a broken ode to that feeling you sometimes get when you write

I still haven’t found the balance between writing because I need to, and writing because I have to. I want everything to be an outpouring of the heart, to occupy my every thought. That’s not practical though, despite in the past not caring too much for practicalities. I want a story to consume me, to take me over and allow me to become it – but at a cost to my own self? It may ultimately be me who kills them, but they don’t half make it painful. And joyful. And there’s excitement and frustration and laughter and apathy and boredom and wonder. In a way, that’s what I’m afraid of opening myself up to again. I want to keep them at a distance, yet fear that will compromise what they are and who I want them to be. I know it won’t be long before they infiltrate my life again. Part of me wants that. Part of me fears it.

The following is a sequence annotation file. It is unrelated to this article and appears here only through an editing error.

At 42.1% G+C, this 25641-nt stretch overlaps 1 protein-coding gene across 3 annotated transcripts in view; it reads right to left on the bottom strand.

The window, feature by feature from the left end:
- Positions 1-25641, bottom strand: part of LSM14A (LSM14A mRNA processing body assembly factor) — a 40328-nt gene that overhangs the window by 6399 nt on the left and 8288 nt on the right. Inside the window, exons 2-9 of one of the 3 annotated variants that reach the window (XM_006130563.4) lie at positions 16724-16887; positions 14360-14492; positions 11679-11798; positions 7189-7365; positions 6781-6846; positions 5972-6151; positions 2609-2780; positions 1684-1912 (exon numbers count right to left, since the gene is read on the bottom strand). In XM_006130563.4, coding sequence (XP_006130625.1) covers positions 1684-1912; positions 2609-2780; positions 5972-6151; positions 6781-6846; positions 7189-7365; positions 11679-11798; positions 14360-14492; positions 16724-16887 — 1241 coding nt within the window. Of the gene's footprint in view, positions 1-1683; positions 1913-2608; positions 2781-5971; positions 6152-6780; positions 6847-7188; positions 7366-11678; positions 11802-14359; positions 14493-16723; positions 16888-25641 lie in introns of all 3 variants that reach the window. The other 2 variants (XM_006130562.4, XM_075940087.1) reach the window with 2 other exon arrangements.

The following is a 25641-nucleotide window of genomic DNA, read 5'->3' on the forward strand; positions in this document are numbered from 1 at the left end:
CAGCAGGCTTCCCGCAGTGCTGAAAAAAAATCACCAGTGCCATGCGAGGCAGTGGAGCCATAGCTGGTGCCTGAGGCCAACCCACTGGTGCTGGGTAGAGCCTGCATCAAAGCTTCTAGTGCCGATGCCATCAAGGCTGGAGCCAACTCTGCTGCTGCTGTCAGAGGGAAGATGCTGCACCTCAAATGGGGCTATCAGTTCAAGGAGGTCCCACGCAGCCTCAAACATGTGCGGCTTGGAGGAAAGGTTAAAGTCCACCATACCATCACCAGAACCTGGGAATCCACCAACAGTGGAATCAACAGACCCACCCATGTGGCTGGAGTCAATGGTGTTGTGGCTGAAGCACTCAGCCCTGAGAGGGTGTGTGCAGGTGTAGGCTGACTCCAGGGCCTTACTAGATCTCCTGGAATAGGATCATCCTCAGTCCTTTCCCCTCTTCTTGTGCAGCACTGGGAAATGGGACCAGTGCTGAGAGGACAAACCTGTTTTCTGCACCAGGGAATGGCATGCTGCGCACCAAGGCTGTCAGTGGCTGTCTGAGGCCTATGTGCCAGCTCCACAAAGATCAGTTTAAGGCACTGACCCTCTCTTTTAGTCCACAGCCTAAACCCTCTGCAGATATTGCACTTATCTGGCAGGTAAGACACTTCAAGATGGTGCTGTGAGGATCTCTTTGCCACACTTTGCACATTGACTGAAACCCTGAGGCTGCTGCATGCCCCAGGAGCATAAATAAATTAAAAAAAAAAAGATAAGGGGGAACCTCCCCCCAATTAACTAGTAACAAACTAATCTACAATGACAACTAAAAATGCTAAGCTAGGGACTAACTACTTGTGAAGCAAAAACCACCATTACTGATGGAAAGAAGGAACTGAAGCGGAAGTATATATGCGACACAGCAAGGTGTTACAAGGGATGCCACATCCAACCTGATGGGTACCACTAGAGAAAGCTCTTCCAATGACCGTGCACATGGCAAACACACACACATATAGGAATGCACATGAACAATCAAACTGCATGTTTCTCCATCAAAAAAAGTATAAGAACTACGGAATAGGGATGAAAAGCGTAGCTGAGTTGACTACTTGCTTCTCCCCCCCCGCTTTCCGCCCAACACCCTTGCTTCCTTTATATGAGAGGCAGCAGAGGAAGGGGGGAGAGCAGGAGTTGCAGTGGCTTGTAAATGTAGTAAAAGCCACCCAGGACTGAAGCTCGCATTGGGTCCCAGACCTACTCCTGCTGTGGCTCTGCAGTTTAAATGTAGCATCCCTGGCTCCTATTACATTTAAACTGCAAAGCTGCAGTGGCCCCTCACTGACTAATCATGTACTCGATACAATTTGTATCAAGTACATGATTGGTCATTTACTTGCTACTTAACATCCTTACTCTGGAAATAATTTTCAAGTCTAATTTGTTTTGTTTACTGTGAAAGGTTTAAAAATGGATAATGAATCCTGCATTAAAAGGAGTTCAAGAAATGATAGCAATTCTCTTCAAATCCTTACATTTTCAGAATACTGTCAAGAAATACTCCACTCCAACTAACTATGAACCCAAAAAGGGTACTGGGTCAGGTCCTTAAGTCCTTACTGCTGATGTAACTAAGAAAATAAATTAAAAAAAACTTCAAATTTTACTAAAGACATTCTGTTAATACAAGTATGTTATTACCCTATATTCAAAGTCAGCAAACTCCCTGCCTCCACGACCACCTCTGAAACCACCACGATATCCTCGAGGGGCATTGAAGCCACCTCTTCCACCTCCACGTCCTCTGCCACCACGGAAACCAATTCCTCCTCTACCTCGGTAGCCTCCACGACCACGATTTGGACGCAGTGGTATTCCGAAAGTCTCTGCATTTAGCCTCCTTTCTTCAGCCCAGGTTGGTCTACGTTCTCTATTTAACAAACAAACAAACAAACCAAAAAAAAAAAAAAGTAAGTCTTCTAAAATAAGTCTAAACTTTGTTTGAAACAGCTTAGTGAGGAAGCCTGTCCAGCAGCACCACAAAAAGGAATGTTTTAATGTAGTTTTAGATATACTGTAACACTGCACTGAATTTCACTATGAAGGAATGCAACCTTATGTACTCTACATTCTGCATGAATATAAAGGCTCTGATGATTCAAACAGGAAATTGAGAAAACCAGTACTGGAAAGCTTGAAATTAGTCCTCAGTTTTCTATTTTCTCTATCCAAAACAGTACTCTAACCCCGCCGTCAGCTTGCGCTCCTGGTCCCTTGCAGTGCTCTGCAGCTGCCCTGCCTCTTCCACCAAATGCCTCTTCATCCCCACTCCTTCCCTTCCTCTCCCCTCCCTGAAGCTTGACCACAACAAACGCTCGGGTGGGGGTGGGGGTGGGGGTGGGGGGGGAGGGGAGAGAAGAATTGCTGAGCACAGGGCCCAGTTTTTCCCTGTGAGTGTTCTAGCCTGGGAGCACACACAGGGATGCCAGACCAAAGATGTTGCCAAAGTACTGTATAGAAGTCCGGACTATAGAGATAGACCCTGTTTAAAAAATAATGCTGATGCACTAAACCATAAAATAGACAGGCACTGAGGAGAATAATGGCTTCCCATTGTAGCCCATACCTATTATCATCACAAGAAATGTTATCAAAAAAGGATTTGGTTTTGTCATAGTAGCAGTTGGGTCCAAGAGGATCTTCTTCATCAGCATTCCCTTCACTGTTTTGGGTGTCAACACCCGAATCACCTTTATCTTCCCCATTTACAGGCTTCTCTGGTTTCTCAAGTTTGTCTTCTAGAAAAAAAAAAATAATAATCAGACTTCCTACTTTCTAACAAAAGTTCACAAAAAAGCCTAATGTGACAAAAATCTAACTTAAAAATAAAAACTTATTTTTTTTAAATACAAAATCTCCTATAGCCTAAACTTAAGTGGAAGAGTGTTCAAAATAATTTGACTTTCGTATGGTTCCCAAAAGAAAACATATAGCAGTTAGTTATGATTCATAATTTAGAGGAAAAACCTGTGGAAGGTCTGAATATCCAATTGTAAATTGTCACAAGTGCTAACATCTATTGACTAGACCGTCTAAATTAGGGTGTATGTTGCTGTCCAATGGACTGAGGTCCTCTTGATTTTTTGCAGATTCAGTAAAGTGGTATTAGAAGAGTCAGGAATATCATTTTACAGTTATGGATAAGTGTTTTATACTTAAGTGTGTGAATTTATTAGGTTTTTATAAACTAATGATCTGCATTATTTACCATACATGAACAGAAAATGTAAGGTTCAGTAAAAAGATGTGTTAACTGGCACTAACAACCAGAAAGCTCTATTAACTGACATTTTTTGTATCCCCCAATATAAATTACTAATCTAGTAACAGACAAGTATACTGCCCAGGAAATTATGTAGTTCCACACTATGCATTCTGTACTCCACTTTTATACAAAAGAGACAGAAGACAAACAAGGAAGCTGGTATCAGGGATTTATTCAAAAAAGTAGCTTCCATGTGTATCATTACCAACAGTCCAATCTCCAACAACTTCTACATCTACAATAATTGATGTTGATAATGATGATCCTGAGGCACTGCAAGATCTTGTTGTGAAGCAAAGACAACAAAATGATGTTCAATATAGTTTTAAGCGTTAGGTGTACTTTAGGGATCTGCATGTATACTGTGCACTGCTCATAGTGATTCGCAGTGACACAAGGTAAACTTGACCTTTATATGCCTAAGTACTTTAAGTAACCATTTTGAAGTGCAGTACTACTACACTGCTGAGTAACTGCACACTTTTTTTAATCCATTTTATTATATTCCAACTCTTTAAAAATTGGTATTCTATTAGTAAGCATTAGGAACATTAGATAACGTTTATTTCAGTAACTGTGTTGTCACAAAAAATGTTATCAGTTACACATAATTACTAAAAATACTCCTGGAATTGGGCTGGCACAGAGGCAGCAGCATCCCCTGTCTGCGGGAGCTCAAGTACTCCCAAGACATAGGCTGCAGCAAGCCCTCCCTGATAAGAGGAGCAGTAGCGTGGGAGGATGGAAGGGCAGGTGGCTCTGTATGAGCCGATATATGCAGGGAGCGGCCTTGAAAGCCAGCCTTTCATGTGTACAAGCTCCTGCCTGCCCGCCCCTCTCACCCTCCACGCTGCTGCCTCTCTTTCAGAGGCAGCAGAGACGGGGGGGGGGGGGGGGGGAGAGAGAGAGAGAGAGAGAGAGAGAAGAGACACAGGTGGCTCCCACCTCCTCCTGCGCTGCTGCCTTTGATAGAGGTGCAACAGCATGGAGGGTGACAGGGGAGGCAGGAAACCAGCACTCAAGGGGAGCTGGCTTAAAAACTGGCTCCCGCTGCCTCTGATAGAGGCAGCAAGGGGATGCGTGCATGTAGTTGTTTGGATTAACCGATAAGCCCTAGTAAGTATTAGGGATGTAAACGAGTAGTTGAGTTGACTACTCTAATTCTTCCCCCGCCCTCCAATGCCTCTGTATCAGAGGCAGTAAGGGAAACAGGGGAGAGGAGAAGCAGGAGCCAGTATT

Writing is fire. It is a need, a necessity; there’s no choice to do without it, to drop your pen and darken your mind. Fire consumes, burns. It dances to its own tune, appears how it wants to appear, goes where it wants to go. You cannot tie a leash around it. To stare into the flames is to surrender yourself to something else – something you can’t quite comprehend. It is beauty; raw, powerful, elemental. It’s something you want to touch, want to be, but then it burns you and turns you to dust. Embers drift like a thousand ideas; only a few will spark and combust, take over, burn relentlessly. When it rains the flames will cower beneath a cloud of steam, kicking and hissing against those who try to douse it. Fire burns even when you close your eyes; you feel the heat even when you’re not close by. And when the fire does dim, does shrink to a smouldering orange glow, it will always rise again, because without it, you will freeze. Writing is fire.